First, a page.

Source: Yacht Club de France website (affiliated clubs)

Ivan Sache, 28 December 2004

Yacht Club de l'Océan

[YC Ocean]

Burgee of YCO - Image by Ivan Sache, 17 July 2002

Yacht Club de l'Océan is based in Saint-Denis-d'Oléron, a port located on the northern point of Oléron island.

Oléron (length 30 km; width 6 km) is the second largest French (European) island after Corsica. It is located very close to the Atlantic coast of the department of Charente-Maritime, from which it is separated by two dangerous straits, the Pertuis d'Antioche (north) and the Pertuis de Maubuisson (south). In 1966, a toll bridge (length 3,027 m; width 10.60 m) was built between the island and mainland.
The eastern coast of the island, facing mainland and protected from the storms, is called the Oyster Coast since the former salt marshes were transformed into oyster beds. The western coast, facing the Atlantic Ocean, is called the Wild Coast. The main fishing port of the island, La Cotinière, is specialized in fishing grey and pink shrimps (locally called bouquet d'Oléron). In the northern point of the island, a few traditional "fish locks" are still in use. Wine and fresh vegetables are also produced on the island.

Oléron is known in the maritime history because of the Oléron Roll (Rôles d'Oléron). In 1199, Duchess Aliénor (Eleonor) of Aquitaine stayed in her castle of Oléron before retiring into the abbey of Fontevraud where she died in 1204, atoning for her agitated life. At that time, the Wild Coast of the island was ruled by looters, who exerted what they called their "right of godsend". The Duchess suppressed this "right", stating that "they [the looters] shall be brought to the sea and immersed until half dead, then taken out from water, stoned and stunned, as prescribed for wolves and rabid dogs." In a more pacific way, she also prescribed the rules " concerning the sea, the vessels, the seamen and the merchants". This roll was the basis of all further maritime codes.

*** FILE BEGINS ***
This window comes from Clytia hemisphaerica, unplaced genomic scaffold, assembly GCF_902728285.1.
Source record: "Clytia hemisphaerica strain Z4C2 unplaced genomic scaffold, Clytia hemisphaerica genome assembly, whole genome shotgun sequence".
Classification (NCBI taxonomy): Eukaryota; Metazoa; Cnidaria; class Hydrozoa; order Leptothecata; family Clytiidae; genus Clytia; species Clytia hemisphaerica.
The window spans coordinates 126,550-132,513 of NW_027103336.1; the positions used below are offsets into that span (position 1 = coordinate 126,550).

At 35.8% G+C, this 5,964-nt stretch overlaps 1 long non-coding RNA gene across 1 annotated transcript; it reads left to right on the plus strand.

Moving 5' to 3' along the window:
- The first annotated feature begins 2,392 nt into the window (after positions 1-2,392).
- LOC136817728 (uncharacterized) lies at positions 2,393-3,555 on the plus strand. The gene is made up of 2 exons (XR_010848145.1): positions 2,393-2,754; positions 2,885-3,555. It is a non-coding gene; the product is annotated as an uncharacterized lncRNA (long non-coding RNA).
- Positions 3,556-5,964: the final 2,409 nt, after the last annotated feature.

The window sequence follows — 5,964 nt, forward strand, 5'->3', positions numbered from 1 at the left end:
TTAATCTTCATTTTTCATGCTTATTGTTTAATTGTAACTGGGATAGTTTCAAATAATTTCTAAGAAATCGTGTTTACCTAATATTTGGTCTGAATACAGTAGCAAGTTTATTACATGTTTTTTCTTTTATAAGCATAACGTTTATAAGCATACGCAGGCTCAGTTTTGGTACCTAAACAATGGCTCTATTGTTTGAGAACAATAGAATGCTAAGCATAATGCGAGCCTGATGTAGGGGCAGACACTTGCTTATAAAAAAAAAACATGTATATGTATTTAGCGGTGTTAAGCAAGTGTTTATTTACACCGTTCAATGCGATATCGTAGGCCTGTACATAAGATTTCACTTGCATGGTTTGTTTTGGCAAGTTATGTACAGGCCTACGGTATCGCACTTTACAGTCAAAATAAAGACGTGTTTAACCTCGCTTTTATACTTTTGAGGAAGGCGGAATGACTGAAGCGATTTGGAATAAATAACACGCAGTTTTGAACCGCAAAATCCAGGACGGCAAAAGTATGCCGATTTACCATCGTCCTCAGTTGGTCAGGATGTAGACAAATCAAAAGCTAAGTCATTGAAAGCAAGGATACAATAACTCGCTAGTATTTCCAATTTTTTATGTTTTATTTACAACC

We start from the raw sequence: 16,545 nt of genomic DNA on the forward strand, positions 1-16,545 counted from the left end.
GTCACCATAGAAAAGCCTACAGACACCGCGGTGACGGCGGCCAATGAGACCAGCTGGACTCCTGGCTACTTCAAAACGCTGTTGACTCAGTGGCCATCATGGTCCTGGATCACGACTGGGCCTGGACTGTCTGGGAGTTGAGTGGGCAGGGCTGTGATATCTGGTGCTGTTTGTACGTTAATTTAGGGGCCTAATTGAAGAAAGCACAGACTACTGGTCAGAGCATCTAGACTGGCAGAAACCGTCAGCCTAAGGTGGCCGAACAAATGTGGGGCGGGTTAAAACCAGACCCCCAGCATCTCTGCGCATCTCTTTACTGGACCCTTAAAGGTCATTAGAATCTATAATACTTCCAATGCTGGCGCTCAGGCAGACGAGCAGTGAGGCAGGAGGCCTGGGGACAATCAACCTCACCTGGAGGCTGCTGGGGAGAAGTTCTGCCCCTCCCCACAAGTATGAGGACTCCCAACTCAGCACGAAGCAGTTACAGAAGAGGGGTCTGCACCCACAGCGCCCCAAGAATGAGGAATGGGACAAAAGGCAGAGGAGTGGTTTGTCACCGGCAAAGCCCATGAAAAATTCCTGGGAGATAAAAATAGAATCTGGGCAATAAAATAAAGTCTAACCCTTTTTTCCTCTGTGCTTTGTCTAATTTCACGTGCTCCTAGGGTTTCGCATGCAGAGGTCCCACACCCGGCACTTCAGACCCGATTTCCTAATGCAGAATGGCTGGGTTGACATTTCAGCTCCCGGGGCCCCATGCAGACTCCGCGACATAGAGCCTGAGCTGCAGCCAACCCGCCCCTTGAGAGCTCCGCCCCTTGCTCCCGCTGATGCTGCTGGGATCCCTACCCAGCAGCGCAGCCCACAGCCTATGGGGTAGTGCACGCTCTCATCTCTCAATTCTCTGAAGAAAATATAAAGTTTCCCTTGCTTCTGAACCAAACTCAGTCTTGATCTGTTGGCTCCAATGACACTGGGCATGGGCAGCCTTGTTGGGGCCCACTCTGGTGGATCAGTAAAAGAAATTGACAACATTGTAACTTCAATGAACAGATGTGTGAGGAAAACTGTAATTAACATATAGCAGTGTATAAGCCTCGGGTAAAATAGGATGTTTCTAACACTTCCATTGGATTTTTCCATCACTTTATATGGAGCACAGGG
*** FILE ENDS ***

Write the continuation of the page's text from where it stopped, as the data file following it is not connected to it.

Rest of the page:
In 1372, the English definitively left the island. In 1666, following the building of the military port of Rochefort on the mainland, Louis XIV ordered engineer Vauban to build a "fire belt" in order to protect the port. The citadel of Château-d'Oléron was built on the south-eastern point of the island.
In 1804, the building of the Fort Boyard started off the eastern coast of Oléron. It took more than 50 years to achieve the building and the small city of Boyardville was created on the island to house the workers. The fort was achieved in 1859 and mainly used in 1870 to jail the Communards sentenced to deportation to New Caledonia. Fort Boyard became famous some ten years ago when a popular TV program, still coming back every summer, was made there.

Yacht Club de l'Océan was founded in 1959. Its burgee is a 1:2 blue triangle with a yellow triangle placed along the hoist and charged with the letters "YCO" in blue.

Source: YCO website.

Ivan Sache, 17 July 2002